4 Strategies for Attracting New Residents—Without Concessions

It might be tempting to reduce rents, but this could have unintended consequences.

It’s no secret that the multifamily industry is facing headwinds in many markets. A confluence of factors—slowing rent growth, rising expenses and an increase in apartment supply—are creating headaches for apartment owners and managers anxious to maintain monthly rents and keep occupancies high.

Under these conditions, it might be tempting to offer concessions to attract prospective renters and to convert them. But concessions have consequences.

Image by AlexSecret/iStockphoto.com
Image by AlexSecret/iStockphoto.com

“Rent concessions reduce your cash flow, which impacts your trending net operating income,” said Cristy Andrews, a certified public accountant with Warren Averett in Montgomery, Ala., who regularly works with multifamily companies. “That impacts your value, since real estate is valued by your historical NOI.”

Since concessions lower rental income, that can adversely affect an apartment community’s valuation for sale or financing purposes, said Michael H. Zaransky, managing principal of MZ Capital Partners in Northbrook, Ill. He also said that a reduced rent roll can impact staff bonuses.

Still, according to data released by Zillow in November 2023, renters are seeing more concessions than in the past two years, with 30 percent of apartment listings on Zillow offering at least one concession, compared to 24 percent a year earlier. Markets where multifamily construction is booming have the most concessions, according to Zillow’s data.  

What can apartment owners and managers do to market communities without concessions?

Waive Fees, Not Rent

In markets where vacancies are rising, Zaransky waives application fees, usually $150. “It doesn’t affect the ongoing rent roll or income the property is producing,” he said. “People like the idea, and it makes a difference. The key is to get someone to apply and to see the apartment, whether virtually or in person, and if we waive the application fee there’s no barrier to that.”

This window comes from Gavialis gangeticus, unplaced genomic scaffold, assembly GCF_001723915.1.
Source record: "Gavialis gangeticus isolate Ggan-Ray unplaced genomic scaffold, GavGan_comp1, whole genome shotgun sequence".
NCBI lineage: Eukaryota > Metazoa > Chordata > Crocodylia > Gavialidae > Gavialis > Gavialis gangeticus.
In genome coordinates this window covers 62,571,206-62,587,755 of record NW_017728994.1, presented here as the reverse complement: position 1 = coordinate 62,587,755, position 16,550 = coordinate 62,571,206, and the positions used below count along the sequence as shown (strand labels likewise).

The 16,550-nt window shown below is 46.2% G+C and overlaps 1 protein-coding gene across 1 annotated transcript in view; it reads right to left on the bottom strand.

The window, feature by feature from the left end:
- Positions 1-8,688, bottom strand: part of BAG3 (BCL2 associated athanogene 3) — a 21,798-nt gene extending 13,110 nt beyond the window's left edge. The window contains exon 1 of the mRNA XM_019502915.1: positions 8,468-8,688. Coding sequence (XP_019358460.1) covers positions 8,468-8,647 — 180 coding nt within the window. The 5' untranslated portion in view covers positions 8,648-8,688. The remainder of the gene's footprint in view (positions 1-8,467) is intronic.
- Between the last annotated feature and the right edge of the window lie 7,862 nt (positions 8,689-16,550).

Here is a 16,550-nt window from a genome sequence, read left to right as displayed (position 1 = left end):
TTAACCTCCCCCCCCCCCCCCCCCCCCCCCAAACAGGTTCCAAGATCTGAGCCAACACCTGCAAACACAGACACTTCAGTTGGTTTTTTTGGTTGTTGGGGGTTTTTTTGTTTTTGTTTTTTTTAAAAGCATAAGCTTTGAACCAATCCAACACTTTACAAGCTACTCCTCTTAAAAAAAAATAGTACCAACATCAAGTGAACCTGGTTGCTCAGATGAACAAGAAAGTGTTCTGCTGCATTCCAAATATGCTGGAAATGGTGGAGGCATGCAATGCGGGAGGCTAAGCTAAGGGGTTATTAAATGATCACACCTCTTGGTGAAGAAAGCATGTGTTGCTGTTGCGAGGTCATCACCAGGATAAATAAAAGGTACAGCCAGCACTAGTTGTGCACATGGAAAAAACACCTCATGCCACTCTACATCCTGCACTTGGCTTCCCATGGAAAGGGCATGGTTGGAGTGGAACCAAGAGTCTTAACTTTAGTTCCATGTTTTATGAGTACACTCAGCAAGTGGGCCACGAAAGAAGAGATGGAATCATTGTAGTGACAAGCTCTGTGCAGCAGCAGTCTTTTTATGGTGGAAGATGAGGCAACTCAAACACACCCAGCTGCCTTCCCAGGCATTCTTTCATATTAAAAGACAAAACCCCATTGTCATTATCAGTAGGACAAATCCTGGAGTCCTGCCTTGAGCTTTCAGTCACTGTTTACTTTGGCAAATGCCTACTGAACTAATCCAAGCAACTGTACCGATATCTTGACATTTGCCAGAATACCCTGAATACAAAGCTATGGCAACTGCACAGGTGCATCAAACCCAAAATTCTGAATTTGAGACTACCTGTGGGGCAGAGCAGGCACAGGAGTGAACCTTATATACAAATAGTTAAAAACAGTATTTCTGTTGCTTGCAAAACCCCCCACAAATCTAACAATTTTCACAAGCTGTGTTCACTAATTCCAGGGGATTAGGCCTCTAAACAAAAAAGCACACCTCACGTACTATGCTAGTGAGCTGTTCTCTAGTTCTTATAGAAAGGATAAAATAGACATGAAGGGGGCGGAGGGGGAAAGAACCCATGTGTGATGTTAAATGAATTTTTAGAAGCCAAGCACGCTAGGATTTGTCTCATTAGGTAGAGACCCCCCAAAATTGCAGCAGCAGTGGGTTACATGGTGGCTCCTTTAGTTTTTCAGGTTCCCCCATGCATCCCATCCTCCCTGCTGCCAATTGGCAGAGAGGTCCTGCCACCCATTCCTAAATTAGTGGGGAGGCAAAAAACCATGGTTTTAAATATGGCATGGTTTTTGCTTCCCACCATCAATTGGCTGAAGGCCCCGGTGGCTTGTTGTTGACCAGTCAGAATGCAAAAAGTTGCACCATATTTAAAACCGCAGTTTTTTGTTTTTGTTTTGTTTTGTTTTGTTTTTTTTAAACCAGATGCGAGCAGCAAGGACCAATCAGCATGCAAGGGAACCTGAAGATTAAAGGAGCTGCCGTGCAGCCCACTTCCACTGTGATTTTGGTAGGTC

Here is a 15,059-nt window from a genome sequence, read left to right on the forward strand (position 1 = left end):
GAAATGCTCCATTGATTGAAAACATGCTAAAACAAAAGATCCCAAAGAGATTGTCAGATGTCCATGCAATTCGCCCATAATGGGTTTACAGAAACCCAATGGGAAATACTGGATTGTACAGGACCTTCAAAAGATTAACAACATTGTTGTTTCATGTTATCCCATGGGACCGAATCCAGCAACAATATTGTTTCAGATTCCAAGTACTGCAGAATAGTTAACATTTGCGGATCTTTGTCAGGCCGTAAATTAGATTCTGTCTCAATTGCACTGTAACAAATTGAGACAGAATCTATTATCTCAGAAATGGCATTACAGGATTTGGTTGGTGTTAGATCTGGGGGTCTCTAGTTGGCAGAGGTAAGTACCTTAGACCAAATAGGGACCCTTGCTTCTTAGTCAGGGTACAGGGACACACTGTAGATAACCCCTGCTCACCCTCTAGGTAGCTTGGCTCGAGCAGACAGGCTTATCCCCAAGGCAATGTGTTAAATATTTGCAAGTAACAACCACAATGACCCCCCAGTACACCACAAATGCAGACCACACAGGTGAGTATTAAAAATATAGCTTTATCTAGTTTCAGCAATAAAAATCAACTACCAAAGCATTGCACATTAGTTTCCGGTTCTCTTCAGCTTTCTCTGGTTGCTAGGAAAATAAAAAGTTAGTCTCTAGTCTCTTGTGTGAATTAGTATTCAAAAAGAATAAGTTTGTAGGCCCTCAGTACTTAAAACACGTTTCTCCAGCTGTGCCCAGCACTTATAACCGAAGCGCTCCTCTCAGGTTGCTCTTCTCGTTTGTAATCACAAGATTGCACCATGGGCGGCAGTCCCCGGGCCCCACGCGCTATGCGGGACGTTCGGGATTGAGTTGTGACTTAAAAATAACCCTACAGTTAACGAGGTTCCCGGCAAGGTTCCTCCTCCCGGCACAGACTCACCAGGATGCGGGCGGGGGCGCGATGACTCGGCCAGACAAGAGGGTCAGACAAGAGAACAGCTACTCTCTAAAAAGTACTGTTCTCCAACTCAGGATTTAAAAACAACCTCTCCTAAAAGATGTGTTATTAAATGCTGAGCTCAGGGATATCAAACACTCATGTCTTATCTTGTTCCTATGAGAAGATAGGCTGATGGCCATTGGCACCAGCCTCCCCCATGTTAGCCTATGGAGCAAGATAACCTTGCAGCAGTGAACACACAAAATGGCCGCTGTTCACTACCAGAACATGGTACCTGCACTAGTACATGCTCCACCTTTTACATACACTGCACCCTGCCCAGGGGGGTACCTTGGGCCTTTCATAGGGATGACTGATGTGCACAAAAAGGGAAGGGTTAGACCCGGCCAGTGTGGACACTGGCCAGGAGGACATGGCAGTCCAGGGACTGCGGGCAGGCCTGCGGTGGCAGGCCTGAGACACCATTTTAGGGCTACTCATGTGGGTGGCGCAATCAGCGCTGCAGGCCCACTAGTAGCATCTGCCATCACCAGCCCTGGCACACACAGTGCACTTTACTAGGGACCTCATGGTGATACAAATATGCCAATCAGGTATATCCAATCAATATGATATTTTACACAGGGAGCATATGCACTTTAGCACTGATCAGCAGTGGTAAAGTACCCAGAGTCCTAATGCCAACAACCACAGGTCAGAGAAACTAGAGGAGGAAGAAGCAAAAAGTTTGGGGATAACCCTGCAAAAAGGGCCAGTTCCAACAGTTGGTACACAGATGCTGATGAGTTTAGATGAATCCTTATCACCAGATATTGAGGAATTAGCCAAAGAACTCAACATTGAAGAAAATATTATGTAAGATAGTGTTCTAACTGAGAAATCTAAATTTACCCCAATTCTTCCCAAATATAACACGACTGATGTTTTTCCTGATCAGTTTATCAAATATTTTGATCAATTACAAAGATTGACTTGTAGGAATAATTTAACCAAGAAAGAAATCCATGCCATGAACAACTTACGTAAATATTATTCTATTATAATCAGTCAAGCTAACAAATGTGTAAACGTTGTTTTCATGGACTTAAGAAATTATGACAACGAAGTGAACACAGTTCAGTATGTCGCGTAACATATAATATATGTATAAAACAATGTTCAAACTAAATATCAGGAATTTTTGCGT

He also on occasion waives upfront move-in fees, usually $150 to $175, to help a property compete better in a slower market, or he creates a sense of urgency by offering “look and lease specials,” where new renters receive an Amazon gift card if they apply and sign a lease within a week of their showing.

One successful example is the company’s Vantage Naperville community, a ground-up development with 112 units. “It was a new lease-up, and we didn’t want to use concessions because we didn’t want to affect our rent roll of stabilized income,” Zaransky said. “We used all three of these techniques to get the property leased up in record time for our company—about 90 days.” The project sold, fully leased, in June 2022 for $24 million.

MZ Capital Partners was able to lease up Vantage Naperville, a 112-unit new build, in a record 90 days by waiving application and move-in fees and by offering Amazon gift cards to renters who apply and sign a lease within a week. Image courtesy of MZ Capital Partners
MZ Capital Partners was able to lease up Vantage Naperville, a 112-unit new build, in a record 90 days by waiving application and move-in fees and by offering Amazon gift cards to renters who apply and sign a lease within a week. Image courtesy of MZ Capital Partners

Start Marketing Early

Many apartment marketers don’t start marketing early enough, according to Tammy Casserly, senior vice president of growth and brand development for Resident360, a multifamily branding and marketing agency.

“I can’t count how many times we get a call, and it’s last minute for a community opening in four or six months, and they haven’t done a thing yet to market the community,” she said.

Casserly suggests starting marketing efforts at least a year before a community is ready for occupancy to create a vibe and momentum. “You want people talking about it, and that’s what marketing does,” she said. “Create your landing page early, engage with local businesses, and set yourself apart right away so people are talking about you.”